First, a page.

It is impossible to avoid the conclusion that the two boys who were spirited out of Vermont and lived on the run for seven and a half years were also victims of defendant's custodial interference. They were deprived of a normal childhood as well as any chance to know their mother, and denied an education. Several states have recognized that both children and parents are victims of custodial interference. An Alaska commission working on revising the criminal code “specified that the victim of the crime is not only the child but also the custodian who has been deprived of the child's custody.” See Strother v. State, 891 P.2d 214, 220 (Alaska Ct.App.1995) (emphasis added). An Oregon appeals court noted, “[c]learly, the primary focus of the statute is the protection of the rights and interests of the two victims of the offense: the child and the ‘lawful custodian’ from whom the child is ‘taken, enticed or kept.’ ” State v. West, 70 Or.App. 167, 688 P.2d 406, 408 (1984) (internal quotation marks omitted).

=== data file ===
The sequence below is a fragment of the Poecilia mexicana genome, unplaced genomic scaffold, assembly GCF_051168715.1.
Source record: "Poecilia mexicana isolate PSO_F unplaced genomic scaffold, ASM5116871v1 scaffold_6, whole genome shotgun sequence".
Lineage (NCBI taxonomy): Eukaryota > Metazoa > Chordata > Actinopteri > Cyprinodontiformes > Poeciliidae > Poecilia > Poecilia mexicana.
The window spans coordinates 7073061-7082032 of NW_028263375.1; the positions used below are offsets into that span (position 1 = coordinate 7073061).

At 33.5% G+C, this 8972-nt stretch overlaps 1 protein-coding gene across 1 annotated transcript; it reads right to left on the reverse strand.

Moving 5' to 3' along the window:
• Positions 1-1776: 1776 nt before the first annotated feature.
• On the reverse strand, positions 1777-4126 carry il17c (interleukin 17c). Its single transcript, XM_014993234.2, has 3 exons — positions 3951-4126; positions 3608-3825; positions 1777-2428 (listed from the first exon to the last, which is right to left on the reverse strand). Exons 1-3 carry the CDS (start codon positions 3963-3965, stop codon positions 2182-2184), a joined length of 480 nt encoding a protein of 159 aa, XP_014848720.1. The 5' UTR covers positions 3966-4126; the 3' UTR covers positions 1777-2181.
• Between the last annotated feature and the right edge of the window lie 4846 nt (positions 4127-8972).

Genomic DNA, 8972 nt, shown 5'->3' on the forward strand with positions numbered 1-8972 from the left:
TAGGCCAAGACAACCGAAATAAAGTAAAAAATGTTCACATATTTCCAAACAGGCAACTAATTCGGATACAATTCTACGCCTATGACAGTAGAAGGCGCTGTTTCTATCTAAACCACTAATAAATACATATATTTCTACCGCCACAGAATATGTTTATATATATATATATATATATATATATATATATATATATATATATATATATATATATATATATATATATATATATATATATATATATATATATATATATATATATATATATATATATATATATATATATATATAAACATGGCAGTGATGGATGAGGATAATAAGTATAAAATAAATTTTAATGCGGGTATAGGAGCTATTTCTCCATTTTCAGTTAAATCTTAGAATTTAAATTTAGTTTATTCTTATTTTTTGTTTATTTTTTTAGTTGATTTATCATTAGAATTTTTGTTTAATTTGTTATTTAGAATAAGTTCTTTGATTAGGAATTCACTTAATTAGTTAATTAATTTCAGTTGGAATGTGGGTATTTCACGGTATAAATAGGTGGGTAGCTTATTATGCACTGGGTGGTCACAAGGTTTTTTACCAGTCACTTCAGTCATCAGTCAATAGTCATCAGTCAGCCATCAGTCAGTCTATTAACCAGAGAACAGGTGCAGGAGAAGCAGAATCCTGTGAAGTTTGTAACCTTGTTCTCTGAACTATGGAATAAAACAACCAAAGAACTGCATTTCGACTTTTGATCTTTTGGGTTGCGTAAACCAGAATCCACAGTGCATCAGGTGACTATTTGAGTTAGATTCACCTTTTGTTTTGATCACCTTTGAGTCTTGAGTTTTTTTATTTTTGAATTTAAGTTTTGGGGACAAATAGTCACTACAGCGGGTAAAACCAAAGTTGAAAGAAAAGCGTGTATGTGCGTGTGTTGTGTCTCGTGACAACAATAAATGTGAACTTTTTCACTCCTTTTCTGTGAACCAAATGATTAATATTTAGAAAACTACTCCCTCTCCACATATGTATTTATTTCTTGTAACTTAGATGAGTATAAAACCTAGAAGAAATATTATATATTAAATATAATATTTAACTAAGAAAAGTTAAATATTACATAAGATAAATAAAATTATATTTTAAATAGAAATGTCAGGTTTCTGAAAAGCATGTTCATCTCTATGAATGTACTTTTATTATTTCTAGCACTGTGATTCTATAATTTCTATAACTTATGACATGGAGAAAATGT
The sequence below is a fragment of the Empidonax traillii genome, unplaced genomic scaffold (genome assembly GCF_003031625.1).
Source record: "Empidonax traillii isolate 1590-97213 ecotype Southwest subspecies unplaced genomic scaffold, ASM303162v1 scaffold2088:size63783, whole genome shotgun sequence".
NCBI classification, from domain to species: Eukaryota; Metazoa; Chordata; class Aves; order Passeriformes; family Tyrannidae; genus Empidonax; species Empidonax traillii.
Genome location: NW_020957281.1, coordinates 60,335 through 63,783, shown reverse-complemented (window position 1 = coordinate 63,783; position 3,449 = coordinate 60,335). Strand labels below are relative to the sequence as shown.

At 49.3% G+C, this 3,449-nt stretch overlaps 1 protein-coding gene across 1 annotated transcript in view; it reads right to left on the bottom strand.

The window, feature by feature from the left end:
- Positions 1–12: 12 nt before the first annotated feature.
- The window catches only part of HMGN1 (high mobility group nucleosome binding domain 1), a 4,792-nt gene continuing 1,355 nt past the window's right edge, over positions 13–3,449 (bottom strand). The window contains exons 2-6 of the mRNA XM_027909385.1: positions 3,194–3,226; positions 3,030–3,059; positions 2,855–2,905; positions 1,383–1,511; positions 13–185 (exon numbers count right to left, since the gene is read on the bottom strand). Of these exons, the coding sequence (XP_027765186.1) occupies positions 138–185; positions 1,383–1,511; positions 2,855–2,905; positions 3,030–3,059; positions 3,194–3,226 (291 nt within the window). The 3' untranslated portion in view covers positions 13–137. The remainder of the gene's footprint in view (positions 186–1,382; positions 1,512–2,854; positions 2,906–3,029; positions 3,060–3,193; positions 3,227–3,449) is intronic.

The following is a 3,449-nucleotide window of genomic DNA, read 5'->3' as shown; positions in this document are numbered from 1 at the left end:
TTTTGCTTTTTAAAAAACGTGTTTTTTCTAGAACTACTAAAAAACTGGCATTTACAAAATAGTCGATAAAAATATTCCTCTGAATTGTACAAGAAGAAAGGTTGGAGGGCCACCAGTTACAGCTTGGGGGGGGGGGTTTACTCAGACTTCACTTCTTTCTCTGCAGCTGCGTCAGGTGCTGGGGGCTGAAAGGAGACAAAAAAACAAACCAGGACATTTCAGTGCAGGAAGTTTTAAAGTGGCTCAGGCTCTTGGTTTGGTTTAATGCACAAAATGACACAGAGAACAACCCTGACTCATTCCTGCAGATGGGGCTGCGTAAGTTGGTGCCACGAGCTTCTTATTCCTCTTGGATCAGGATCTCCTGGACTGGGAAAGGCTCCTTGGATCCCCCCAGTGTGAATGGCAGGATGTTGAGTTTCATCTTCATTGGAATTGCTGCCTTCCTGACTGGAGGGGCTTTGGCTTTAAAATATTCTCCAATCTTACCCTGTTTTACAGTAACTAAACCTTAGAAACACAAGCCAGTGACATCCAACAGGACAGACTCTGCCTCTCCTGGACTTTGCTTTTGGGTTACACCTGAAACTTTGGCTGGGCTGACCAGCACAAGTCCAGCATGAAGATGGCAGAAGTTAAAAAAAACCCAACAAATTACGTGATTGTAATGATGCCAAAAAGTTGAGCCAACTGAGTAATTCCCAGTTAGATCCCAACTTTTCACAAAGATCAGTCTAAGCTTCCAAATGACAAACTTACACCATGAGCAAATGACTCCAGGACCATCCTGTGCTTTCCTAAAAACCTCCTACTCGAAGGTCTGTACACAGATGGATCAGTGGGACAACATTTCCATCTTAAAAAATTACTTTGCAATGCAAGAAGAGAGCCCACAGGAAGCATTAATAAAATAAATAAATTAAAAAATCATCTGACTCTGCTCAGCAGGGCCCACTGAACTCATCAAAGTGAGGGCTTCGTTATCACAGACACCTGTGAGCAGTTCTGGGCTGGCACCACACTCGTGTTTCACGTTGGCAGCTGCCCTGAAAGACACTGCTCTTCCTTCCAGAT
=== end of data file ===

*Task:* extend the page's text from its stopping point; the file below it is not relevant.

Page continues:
Another state has recognized that the child's residence forms part of the basis for jurisdiction in cases involving children. In In re Vasquez, 428 Mass. 842, 705 N.E.2d 606 (1999), the Supreme Judicial Court of Massachusetts considered a defendant arrested in Massachusetts for criminal nonsupport of his children, who lived in Oregon with their mother. Discussing the effects doctrine, the court observed that in nonsupport and custodial interference cases, the defendant's actions caused “detrimental effect[s] occurr[ing] where the child reside[s] with his or her guardian.” Id. at 611. The court evidently did not consider the situation presented by this case, where the children have a different home state than their custodial mother, due to the very change in custody that defendant seeks to defeat by absconding. Nonetheless, the court's recognition that the child's residence may be the situs of the crime of nonsupport comports with our conclusion that the child's residence may be a secondary situs of the crime of custodial interference.